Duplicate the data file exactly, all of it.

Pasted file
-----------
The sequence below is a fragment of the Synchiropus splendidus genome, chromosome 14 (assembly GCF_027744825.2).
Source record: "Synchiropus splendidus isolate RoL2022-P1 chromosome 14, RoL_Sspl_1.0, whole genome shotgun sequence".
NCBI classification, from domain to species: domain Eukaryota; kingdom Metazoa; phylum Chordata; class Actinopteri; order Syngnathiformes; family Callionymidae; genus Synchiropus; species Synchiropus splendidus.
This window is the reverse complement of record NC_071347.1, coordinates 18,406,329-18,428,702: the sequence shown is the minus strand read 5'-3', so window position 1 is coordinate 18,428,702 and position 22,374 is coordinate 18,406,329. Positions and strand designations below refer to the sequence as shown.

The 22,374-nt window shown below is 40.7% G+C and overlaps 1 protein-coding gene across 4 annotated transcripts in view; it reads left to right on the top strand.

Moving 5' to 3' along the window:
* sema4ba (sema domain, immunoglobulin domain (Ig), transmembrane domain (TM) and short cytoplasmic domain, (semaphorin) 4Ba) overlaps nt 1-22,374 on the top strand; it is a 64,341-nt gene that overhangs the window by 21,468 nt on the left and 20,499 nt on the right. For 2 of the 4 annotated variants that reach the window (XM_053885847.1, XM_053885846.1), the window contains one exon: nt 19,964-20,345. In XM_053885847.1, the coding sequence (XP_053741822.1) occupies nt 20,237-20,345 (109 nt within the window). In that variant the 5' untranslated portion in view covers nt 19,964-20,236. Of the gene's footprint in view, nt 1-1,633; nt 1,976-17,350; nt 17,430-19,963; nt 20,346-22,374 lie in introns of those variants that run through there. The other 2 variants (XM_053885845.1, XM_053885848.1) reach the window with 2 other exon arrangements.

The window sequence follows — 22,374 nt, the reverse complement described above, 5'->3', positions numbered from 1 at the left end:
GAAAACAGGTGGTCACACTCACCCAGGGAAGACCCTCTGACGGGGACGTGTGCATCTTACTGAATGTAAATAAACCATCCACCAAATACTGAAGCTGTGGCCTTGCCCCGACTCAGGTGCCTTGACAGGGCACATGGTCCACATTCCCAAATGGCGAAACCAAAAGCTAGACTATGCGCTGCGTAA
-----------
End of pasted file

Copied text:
The sequence below is a fragment of the Synchiropus splendidus genome, chromosome 14 (assembly GCF_027744825.2).
Source record: "Synchiropus splendidus isolate RoL2022-P1 chromosome 14, RoL_Sspl_1.0, whole genome shotgun sequence".
NCBI classification, from domain to species: domain Eukaryota; kingdom Metazoa; phylum Chordata; class Actinopteri; order Syngnathiformes; family Callionymidae; genus Synchiropus; species Synchiropus splendidus.
This window is the reverse complement of record NC_071347.1, coordinates 18,406,329-18,428,702: the sequence shown is the minus strand read 5'-3', so window position 1 is coordinate 18,428,702 and position 22,374 is coordinate 18,406,329. Positions and strand designations below refer to the sequence as shown.

The 22,374-nt window shown below is 40.7% G+C and overlaps 1 protein-coding gene across 4 annotated transcripts in view; it reads left to right on the top strand.

Moving 5' to 3' along the window:
* sema4ba (sema domain, immunoglobulin domain (Ig), transmembrane domain (TM) and short cytoplasmic domain, (semaphorin) 4Ba) overlaps nt 1-22,374 on the top strand; it is a 64,341-nt gene that overhangs the window by 21,468 nt on the left and 20,499 nt on the right. For 2 of the 4 annotated variants that reach the window (XM_053885847.1, XM_053885846.1), the window contains one exon: nt 19,964-20,345. In XM_053885847.1, the coding sequence (XP_053741822.1) occupies nt 20,237-20,345 (109 nt within the window). In that variant the 5' untranslated portion in view covers nt 19,964-20,236. Of the gene's footprint in view, nt 1-1,633; nt 1,976-17,350; nt 17,430-19,963; nt 20,346-22,374 lie in introns of those variants that run through there. The other 2 variants (XM_053885845.1, XM_053885848.1) reach the window with 2 other exon arrangements.

The window sequence follows — 22,374 nt, the reverse complement described above, 5'->3', positions numbered from 1 at the left end:
GAAAACAGGTGGTCACACTCACCCAGGGAAGACCCTCTGACGGGGACGTGTGCATCTTACTGAATGTAAATAAACCATCCACCAAATACTGAAGCTGTGGCCTTGCCCCGACTCAGGTGCCTTGACAGGGCACATGGTCCACATTCCCAAATGGCGAAACCAAAAGCTAGACTATGCGCTGCGTAA